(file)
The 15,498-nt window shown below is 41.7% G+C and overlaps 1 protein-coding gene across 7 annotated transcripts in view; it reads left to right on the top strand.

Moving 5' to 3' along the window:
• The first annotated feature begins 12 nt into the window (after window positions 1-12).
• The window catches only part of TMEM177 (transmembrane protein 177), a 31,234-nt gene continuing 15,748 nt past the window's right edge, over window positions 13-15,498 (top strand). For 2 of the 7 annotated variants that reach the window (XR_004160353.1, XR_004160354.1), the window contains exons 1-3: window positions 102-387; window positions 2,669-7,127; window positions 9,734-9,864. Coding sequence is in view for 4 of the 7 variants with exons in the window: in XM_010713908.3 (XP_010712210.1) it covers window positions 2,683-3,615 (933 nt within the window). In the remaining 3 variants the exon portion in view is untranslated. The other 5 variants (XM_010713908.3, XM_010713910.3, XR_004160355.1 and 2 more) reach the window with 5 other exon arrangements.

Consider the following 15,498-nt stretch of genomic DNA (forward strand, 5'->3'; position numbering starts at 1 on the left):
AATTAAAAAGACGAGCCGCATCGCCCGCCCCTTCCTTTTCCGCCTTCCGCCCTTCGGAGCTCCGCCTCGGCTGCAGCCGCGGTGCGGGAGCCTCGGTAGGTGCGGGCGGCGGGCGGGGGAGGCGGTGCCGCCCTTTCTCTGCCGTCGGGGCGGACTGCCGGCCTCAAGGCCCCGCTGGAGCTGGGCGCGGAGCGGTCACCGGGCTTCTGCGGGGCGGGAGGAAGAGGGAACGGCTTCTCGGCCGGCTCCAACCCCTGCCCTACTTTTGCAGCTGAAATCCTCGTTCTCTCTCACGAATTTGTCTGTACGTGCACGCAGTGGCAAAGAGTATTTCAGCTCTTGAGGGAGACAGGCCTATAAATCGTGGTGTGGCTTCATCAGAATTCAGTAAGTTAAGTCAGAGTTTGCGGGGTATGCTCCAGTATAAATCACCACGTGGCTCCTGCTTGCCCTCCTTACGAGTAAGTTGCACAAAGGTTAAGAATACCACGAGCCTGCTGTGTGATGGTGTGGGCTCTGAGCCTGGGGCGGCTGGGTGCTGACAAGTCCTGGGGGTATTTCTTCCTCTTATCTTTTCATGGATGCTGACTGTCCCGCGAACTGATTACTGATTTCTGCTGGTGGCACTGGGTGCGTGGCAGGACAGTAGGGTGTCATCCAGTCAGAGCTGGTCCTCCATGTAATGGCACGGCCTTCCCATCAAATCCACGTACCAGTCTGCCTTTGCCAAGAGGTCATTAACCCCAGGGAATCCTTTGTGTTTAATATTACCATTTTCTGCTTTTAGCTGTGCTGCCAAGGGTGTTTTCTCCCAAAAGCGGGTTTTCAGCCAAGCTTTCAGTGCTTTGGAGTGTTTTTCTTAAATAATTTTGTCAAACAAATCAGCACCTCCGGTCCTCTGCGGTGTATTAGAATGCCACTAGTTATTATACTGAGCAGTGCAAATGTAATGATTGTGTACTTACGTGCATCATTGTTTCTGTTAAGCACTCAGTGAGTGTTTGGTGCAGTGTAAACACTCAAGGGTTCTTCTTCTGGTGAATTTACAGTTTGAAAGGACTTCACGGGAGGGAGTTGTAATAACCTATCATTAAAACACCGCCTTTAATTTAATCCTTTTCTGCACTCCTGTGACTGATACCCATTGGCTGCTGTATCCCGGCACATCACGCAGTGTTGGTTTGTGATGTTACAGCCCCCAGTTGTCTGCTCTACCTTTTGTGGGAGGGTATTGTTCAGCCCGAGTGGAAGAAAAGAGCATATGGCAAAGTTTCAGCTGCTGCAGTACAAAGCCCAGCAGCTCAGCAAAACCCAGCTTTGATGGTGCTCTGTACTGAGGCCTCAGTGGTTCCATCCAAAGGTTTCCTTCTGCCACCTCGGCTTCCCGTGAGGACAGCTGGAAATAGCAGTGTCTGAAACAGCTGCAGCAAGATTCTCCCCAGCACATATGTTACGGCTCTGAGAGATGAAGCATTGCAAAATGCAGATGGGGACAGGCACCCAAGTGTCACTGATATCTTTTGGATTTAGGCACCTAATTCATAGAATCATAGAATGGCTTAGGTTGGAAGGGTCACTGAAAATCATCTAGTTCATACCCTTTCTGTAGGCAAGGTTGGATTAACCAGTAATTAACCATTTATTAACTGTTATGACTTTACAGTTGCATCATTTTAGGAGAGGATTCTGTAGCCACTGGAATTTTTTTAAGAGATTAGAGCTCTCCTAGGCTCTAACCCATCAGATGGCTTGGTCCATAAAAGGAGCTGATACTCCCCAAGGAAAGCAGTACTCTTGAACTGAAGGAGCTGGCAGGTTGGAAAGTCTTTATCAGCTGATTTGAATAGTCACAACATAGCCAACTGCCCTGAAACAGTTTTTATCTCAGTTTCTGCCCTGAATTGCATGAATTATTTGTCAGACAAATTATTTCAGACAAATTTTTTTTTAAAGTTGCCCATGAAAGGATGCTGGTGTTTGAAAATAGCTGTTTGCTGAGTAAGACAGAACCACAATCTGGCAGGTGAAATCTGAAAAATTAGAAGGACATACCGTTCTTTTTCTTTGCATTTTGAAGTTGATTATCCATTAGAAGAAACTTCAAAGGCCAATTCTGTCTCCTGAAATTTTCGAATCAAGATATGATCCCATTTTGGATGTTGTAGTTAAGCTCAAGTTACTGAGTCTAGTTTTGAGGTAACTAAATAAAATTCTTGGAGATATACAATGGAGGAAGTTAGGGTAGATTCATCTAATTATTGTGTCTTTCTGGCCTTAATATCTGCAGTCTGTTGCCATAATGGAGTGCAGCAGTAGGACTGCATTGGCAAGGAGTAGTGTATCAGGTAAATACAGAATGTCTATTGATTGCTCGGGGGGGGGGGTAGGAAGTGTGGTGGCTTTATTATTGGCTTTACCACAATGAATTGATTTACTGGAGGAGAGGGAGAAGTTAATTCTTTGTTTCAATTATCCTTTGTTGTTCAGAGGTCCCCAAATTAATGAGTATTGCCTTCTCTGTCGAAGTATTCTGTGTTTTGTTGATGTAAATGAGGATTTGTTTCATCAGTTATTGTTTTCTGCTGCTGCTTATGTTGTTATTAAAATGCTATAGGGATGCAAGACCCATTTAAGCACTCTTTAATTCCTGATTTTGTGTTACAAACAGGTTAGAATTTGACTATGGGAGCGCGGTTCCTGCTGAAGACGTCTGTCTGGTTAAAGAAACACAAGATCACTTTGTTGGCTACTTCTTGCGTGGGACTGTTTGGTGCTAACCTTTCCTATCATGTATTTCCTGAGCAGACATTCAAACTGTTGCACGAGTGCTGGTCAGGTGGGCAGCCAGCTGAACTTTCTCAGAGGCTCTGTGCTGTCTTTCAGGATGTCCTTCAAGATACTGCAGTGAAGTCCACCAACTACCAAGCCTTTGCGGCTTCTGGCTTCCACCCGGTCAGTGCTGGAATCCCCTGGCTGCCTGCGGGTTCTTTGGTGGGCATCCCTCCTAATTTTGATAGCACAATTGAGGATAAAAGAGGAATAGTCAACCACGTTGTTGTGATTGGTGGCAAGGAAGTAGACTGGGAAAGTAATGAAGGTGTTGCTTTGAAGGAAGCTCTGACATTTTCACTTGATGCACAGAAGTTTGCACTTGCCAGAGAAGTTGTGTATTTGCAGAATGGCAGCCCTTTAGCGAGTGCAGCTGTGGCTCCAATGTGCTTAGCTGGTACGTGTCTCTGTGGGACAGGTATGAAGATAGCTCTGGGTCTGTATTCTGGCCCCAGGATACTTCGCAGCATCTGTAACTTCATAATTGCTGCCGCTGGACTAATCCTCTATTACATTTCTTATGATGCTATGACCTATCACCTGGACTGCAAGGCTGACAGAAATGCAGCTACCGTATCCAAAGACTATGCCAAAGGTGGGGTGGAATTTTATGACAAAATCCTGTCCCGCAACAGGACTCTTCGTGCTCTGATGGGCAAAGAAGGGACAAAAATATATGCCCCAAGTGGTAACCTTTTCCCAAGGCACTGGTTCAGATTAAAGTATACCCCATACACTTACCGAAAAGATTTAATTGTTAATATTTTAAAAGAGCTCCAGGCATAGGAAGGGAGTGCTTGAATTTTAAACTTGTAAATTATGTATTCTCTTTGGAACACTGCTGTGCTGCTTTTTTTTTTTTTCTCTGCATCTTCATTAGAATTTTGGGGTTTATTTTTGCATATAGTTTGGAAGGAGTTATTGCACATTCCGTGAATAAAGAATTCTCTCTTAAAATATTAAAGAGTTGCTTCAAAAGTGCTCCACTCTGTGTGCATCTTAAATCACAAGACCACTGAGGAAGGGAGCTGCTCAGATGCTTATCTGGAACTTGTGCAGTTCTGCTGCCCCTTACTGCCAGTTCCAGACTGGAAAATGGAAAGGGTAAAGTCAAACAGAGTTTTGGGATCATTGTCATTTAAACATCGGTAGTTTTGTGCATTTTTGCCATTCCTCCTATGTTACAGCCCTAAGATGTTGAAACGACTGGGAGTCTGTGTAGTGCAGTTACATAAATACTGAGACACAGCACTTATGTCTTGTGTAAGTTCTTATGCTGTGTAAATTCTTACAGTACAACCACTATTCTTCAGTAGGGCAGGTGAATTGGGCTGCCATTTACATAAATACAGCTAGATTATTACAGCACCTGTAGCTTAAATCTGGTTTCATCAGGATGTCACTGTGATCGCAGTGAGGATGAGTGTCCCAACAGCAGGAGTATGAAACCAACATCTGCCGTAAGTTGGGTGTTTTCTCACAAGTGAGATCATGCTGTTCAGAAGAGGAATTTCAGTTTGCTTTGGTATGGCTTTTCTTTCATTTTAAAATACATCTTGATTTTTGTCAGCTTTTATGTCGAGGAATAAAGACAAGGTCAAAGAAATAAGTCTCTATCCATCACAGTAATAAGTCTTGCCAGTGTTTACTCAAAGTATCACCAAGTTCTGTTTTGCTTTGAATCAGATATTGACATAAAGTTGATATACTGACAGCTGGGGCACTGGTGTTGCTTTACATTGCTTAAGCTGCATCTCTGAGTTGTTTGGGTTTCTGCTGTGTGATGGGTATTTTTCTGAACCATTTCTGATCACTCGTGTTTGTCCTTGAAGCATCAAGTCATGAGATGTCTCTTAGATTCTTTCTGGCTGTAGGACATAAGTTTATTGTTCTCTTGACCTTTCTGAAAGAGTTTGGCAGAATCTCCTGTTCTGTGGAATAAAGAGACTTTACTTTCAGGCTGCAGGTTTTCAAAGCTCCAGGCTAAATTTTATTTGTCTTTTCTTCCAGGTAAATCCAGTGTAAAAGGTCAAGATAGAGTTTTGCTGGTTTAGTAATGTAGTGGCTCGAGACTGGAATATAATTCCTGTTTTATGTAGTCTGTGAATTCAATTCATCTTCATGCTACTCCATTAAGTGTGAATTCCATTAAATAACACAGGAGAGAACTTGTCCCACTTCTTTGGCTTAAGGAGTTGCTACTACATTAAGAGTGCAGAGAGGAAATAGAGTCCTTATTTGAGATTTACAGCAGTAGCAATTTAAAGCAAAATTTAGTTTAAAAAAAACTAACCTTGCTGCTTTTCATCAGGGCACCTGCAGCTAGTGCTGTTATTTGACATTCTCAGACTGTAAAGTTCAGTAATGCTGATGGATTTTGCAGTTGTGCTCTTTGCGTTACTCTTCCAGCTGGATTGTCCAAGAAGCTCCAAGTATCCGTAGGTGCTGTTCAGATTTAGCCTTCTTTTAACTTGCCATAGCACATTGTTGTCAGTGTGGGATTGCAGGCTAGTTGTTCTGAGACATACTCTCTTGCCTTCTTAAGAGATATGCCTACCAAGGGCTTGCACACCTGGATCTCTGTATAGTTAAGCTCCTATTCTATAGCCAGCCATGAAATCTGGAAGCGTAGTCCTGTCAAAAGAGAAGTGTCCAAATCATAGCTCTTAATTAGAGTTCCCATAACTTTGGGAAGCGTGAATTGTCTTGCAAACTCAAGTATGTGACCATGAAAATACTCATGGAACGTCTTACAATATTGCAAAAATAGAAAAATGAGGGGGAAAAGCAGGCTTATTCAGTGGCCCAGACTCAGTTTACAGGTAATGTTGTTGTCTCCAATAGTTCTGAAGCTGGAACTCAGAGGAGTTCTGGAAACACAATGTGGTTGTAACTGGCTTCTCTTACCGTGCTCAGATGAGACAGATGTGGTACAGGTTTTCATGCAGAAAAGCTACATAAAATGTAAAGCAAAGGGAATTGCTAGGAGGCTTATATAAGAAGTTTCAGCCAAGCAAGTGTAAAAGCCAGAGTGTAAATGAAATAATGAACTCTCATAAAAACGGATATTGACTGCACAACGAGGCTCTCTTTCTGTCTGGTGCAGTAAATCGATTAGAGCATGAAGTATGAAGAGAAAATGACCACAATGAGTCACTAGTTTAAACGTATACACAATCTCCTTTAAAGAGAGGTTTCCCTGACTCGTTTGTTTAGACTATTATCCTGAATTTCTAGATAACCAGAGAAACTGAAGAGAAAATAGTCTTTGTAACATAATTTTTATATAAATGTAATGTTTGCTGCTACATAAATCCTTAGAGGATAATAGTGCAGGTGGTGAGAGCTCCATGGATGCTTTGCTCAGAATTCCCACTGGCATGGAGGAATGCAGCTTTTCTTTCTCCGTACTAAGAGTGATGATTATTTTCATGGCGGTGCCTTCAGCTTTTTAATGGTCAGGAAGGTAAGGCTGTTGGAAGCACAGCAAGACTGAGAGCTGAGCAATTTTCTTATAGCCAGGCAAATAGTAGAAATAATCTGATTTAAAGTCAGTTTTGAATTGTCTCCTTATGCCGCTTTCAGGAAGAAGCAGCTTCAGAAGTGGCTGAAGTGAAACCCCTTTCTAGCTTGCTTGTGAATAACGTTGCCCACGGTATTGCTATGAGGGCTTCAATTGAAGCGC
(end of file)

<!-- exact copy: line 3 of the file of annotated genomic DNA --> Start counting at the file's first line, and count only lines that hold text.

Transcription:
• The first annotated feature begins 12 nt into the window (after window positions 1-12).